We were having a blast, making our way downtown, walking fast, faces pass to go homebound when we got hit with terrible news. There was mudslides, earthquakes and collapsed bridges that blocked our way home. We were going to be stuck on the mountain for an unknown amount of time. Over 400 people died and we would of been stuck in the tunnel if we left the mountains four hours earlier. We seriously got lucky. Panic struck our tour buses while everyone was racing to book flights back to the big city. Luckily, our family in Guangzhou was able to arrange us to leave as soon as we found out the bad news.


The mudslides pretty much cancelled our tour, we weren’t going to see anything else which pretty much bummed me out because the only reason I came was to see the Leshan Buddha.

Everyone got a flight booked out by night time, but we had to stay in butt fuck Egypt for two nights. There was only WiFi in the lobby which lead to a human disaster. The WiFi signal was only strong by this door, we all got a good chuckle out of it.


The last day, everyone was in good spirits because we had an amazing tour group. Everyone pulled together and acted as a huge family. I seriously felt like I was in the movie Babel at some point during all the chaos. I don’t mean to sound dramatic but it was really nerve wrecking for a long time.


I know my mom and I made some friends for life!

The next post (and last China post!) will leave you wondering if I chose between seeing the Pandas or the biggest Buddha in the world for our last day in Sichuan province. Tune in next time!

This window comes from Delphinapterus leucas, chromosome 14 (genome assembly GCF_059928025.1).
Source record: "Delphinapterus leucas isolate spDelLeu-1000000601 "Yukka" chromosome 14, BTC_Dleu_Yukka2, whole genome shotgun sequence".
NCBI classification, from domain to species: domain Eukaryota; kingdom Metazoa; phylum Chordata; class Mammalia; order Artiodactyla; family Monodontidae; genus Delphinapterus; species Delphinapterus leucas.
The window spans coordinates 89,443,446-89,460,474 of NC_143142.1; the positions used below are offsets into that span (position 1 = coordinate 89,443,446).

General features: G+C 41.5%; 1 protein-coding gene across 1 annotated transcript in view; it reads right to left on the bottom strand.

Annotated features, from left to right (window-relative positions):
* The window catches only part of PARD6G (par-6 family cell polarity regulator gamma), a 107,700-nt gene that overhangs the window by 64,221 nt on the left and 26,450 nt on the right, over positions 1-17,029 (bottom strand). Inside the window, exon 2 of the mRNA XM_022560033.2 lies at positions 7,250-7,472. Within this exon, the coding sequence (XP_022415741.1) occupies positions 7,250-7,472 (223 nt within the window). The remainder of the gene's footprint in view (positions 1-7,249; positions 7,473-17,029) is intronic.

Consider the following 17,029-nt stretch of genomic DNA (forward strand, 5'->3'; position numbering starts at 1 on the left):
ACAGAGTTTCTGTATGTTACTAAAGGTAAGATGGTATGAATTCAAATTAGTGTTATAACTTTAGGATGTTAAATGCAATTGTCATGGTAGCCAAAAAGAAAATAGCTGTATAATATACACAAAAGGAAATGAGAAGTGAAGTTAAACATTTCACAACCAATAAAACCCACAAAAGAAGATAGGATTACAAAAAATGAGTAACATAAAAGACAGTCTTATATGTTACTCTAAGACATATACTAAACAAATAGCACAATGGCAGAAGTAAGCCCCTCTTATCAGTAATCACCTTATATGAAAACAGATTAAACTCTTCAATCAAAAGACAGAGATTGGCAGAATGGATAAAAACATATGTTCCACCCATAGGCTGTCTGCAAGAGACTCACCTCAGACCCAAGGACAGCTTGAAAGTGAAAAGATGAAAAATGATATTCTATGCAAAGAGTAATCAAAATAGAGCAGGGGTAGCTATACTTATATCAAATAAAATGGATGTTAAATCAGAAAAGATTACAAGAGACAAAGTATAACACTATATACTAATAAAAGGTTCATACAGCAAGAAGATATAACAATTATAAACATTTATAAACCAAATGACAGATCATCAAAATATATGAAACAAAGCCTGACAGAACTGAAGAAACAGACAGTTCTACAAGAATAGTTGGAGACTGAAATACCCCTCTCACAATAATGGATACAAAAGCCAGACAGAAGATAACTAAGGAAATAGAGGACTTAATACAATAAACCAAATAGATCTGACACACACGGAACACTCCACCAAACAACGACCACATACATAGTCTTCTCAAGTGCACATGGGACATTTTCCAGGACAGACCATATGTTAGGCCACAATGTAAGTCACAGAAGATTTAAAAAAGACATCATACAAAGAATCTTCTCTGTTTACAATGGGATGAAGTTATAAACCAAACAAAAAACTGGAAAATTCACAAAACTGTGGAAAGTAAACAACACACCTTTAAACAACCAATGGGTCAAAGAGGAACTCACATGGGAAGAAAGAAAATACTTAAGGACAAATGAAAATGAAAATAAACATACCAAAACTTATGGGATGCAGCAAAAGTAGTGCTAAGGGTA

China Recap: Guangzhou

Hi friends! I’ve been in China in one week now and it feels like five! We’ve been moving around non-stop since we got here and it feels good to finally catch a break. I’m actually on a 10 hour bus ride right now, so that’s something. WiFi is far and few in Sichuan province, but that story is for another day.

I want to go back to the first few days we got here, starting from July 5th-July 7th. I’m not going to tell you every little detail I did everyday, because you will probably read until your eyes bleed. I’ll let the pictures tell the story. 🙂

So we left America at 1:30 AM (July 5th) and got to Hong Kong at 5:30 AM China time (July 6th). Felt so good to use my legs after a 13-hour flight! It actually wasn’t as bad as it sounded, surprisingly. I slept for 7 hours, watched the penultimate season of The Office (which I stopped watching when Steve Carrell left and was surprisingly happy to pick it back up) and fell back asleep for another 2.

Hong Kong is an awesome place, too bad we didn’t get to stay too long because we were on our way to travel more to Guangzhou.

We got to Guangzhou(where my family lives), around a four hour bus ride away, around 12:00 pm. So technically I’ve been traveling for close to 24 hours at this point. All I wanted was a shower and it felt so good when we got to my aunts house.

A fun picture for you guys, all the garages in southern China has these safe looking doors to protect from floods, all-hell-breaks-loose type situations, etc. They look kind of Stalin-era, no?

What is this blog without food? Dim sum is definitely a priority after a long day of travel. For those that’s not familiar, it’s kind of like Chinese tapas for brunch, where you order a bunch of little plates and share with your table.

Pork spareribs, you eat these by sucking on the bone.

Haw gow, shrimp dumplings! I think everyone has heard about these before!